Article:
It’s not something they’re not already known to do. But still the newest claims about the Metropolitan Police’s behaviour are shocking:
Metropolitan Police officers subjected suspects to waterboarding, according to allegations at the centre of an anti-corruption inquiry.
The torture claims are part of an investigation which also includes accusations that evidence was fabricated and suspects’ property was stolen. It has already led to the abandonment of a drugs trial and the suspension from duty of several officers.
However, senior policing officials are most alarmed by the claim that officers in Enfield, North London, used the controversial CIA interrogation technique, in which water is poured on to a cloth covering the suspect’s face, causing them to feel they are on the point of suffocation.
Alan Johnson has his work cut out for him. New Commissioner Sir Paul Stephenson has already abandoned the concept of ‘institutional racism’ as a viable tool to use in Met reform, and has supported his force after the G20 policing disaster (what is going on with the IPCC investigation by the way?). Is it any wonder that fundamental human rights might also be being breached by these thugs?
Before you know it it’ll be May and London will be voting for its Mayor. Who though to vote for? Ken? Boris? Brian Paddick? Someone else? For the first time since the position was created in 2000 I really don’t know what the right answer is. In 2000 it really had to be Ken. Blair hated him before the election (thinking him unelectable) then feted him when he realised Livingstone had answers he’d already forgotten about electability. It had a lot to do with what Hillary Clinton’s trumpeting as readiness to lead – the ability to hit the ground running. In 2004 it was also Ken – he’d actually done a good job. Sure he still promised that the transport network would be improved, but he’d actually made a difference in terms of redistribution – something again which Blair feted him for but curiously didn’t learn from either.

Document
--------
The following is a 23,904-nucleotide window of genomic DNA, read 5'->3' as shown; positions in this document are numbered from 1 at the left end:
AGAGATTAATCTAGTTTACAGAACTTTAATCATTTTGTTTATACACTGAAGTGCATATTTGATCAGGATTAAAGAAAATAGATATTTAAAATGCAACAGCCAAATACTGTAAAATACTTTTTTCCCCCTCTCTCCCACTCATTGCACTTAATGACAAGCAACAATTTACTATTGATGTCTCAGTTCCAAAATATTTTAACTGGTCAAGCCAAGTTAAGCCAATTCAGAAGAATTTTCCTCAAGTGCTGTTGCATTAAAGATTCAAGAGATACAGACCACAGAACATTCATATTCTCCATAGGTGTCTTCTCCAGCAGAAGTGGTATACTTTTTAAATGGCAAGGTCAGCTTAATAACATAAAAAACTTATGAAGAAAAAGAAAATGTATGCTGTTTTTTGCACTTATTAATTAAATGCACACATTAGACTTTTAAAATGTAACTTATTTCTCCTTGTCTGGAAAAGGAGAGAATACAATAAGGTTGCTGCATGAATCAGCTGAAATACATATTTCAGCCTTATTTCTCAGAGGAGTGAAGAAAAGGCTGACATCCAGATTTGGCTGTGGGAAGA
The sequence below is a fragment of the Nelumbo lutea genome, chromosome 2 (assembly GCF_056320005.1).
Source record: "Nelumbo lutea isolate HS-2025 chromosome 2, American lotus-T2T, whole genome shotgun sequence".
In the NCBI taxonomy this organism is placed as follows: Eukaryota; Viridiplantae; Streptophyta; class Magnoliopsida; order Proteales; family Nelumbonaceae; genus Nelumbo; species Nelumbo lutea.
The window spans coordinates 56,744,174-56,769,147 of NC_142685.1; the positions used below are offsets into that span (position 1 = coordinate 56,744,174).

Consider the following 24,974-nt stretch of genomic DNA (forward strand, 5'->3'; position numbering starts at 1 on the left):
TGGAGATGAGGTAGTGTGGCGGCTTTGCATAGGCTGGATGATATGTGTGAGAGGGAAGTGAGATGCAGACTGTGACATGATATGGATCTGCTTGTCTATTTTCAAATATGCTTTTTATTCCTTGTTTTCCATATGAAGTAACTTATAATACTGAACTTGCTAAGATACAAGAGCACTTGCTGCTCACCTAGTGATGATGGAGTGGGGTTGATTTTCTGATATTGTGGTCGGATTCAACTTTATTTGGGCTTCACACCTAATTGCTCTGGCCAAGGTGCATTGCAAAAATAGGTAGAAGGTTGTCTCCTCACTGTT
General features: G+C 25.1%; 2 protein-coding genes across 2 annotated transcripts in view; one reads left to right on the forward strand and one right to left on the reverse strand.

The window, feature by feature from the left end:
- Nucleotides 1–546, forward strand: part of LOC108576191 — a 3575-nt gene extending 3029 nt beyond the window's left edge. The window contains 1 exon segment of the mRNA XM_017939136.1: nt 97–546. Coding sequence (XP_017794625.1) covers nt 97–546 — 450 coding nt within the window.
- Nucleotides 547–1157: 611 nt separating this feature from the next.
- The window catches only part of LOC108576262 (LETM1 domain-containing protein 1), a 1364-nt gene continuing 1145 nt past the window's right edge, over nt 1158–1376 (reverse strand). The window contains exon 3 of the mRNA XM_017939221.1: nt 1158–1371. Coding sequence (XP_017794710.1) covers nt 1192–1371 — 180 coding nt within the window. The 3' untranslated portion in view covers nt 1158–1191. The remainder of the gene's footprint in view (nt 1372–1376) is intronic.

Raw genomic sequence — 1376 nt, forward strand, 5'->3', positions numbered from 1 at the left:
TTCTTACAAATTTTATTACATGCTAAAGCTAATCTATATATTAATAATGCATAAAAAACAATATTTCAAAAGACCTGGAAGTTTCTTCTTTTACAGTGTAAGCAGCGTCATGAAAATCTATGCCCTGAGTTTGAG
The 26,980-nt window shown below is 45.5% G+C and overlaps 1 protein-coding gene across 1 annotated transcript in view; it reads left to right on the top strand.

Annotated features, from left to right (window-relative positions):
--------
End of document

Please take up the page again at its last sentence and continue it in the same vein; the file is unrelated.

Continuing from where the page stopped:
This time we have Ken Livingstone, who again has done a great deal for the city, but now resolutely supports Sir Ian Blair – the Commissioner of the murderous, racist and homophobic Metropolitan Police. In essentially dismissing the murder of Jean Charles de Menezes, Livingstone has made himself part of the problem and not the solution. I don’t know how I can vote for him again with good conscience, good Labour or no good Labour. (Alexander) Boris (de Pfeffel) Johnson for me is unelectable because he’s a Tory, but check out the rest of his background. He’s a) bananas, b) got a history of not being remotely interested in London and c) is a bit of a racist. Brian Paddick is the candidate for the Lib Dems, which should be the party I have the greatest affinity with. He used to be a deputy assistant commissioner in the Metropolitan Police (which should be an immediate disqualifier for me) but he was very highly regarded outside the force, and is now totally against Sir Ian Blair.
There will be an agenda to form a grand coalition to stop Boris Johnson, and this might turn into a repeat of the Chirac/Le Pen fight in France, where it was a choice between corrupt or downright dangerous (not that I believe Ken to be corrupt). So there will be a push to vote Ken at all costs, but I don’t know. I’ll be considering Paddick, despite my hatred for his former employer.
Posted in politics
Tagged Boris Johnson, Brian Paddick, Commissioner, Conservative, election, Hillary Clinton, Ian Blair, Jacques Chirac, Jean Charles de Menezes, Jean Marie Le Pen, Ken Livingstone, Labour, Lib Dem, Liberal Democrat, London, Mayor, Metropolitan Police, murder, New Labour, Tony Blair, Tory